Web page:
Bmi1 is required for the self-renewal of stem cells in many tissues including the lung epithelial stem cells, Bronchioalveolar Stem Cells (BASCs). Imprinted genes, which exhibit expression from only the maternally- or paternally-inherited allele, are known to regulate developmental processes but their role in adult cells remains a fundamental question. Many imprinted genes were de-repressed in Bmi1 knockout mice, and knockdown of Cdkn1c (p57) and other imprinted genes partially rescued the self-renewal defect of Bmi1 mutant lung cells. Expression of p57 and other imprinted genes was required for lung cell self-renewal in culture and correlated with repair of lung epithelial cell injury in vivo. Our data suggest that Bmi1-dependent regulation of expressed alleles at imprinted loci, distinct from imprinting per se, is required for control of lung stem cells. We anticipate that the regulation and function of imprinted genes is crucial for self-renewal in diverse adult tissue-specific stem cells.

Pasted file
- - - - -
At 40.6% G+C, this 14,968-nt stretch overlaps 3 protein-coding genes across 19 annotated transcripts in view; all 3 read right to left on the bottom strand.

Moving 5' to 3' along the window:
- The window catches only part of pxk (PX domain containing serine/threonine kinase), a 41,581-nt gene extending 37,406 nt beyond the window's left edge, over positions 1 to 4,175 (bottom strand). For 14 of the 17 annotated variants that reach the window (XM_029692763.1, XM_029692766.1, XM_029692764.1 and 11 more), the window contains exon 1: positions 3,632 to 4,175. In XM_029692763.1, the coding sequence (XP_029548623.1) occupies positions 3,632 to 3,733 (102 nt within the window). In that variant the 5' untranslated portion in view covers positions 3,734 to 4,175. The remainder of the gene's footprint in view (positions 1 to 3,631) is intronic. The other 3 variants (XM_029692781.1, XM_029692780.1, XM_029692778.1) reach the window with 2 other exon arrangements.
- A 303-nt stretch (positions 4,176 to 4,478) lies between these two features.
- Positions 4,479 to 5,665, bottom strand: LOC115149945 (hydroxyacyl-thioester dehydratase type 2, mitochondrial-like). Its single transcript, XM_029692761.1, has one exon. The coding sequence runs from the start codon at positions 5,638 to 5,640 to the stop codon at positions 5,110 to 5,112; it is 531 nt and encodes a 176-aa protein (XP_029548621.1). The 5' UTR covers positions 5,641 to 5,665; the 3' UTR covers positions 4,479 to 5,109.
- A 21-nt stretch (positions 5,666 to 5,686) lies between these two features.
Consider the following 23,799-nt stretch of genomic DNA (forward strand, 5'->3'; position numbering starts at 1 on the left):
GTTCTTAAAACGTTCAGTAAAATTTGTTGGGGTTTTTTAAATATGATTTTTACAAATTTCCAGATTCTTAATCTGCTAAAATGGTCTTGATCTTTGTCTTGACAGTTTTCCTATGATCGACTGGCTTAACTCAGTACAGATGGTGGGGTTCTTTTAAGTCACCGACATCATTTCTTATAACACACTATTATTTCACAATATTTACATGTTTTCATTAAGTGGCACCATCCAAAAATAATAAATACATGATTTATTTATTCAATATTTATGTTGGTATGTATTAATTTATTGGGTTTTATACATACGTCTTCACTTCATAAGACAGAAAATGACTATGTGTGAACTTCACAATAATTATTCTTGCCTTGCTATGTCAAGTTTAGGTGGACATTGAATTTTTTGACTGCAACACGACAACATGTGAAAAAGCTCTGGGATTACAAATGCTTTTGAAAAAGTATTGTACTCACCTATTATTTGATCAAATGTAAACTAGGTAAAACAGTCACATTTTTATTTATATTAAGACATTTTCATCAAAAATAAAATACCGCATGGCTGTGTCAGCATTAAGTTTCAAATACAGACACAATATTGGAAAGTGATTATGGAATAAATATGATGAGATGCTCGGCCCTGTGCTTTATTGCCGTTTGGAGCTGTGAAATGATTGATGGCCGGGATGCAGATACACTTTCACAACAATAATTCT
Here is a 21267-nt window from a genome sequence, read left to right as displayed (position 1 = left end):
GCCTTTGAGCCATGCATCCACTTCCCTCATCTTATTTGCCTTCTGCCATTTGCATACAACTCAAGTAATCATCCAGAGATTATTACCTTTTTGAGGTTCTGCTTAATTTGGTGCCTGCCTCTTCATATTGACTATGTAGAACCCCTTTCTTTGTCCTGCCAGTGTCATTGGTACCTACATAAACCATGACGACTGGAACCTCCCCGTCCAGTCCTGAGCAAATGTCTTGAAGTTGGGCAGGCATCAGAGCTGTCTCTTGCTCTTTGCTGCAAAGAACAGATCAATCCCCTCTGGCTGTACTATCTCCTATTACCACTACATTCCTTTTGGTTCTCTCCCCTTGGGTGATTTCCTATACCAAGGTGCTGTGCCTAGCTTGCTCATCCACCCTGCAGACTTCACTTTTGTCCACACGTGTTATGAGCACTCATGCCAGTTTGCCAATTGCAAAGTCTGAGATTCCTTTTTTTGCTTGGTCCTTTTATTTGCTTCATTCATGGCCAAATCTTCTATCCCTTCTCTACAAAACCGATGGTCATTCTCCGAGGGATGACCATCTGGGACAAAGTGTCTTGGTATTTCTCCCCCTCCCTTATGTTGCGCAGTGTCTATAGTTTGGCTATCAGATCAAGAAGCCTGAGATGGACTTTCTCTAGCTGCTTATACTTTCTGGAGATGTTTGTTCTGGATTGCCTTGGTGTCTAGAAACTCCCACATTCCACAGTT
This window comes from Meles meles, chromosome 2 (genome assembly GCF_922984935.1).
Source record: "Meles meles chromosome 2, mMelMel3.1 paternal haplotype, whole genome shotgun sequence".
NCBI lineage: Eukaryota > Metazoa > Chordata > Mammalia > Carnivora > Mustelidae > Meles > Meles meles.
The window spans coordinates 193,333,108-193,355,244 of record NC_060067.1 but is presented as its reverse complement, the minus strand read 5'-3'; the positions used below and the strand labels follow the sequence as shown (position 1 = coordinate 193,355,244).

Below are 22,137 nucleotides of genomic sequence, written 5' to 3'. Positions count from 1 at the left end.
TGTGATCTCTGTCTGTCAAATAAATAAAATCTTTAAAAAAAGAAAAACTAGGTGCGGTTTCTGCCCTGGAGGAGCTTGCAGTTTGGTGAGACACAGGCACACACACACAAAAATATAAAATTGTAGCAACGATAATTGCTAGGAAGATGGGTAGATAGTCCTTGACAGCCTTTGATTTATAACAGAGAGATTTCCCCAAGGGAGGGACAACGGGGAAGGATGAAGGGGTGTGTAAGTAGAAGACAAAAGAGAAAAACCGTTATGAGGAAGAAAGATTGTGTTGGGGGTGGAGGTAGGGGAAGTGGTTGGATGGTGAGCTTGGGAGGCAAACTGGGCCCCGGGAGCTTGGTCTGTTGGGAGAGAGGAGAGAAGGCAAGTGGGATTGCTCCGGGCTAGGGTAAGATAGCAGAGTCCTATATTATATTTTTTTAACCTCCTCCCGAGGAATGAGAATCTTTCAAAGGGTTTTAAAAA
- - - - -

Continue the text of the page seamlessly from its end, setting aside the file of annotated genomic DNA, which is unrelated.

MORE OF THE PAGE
Erdheim-Chester disease is a rare non-Langerhans-cell histiocytosis involving bones and multiple organs. Its clinical course can vary, from an asymptomatic state to a fatal disease, with renal involvement being a common cause of death. A 41-year-old man presented with a 10-month history of bilateral lower limb pain. Left perirenal soft-tissue infiltration had been found incidentally two years earlier. No progression of the lesion or deterioration of renal function was observed for a period of two years. At admission, plain radiography and magnetic resonance imaging of the patient's lower limbs showed patchy osteosclerosis. Biopsy of the tibia revealed histiocytic infiltration, which was found to be positive for CD68 and negative for CD1a. This report describes an unusual case of Erdheim-Chester disease involving a stationary course of disease with no specific treatment for a long period of time.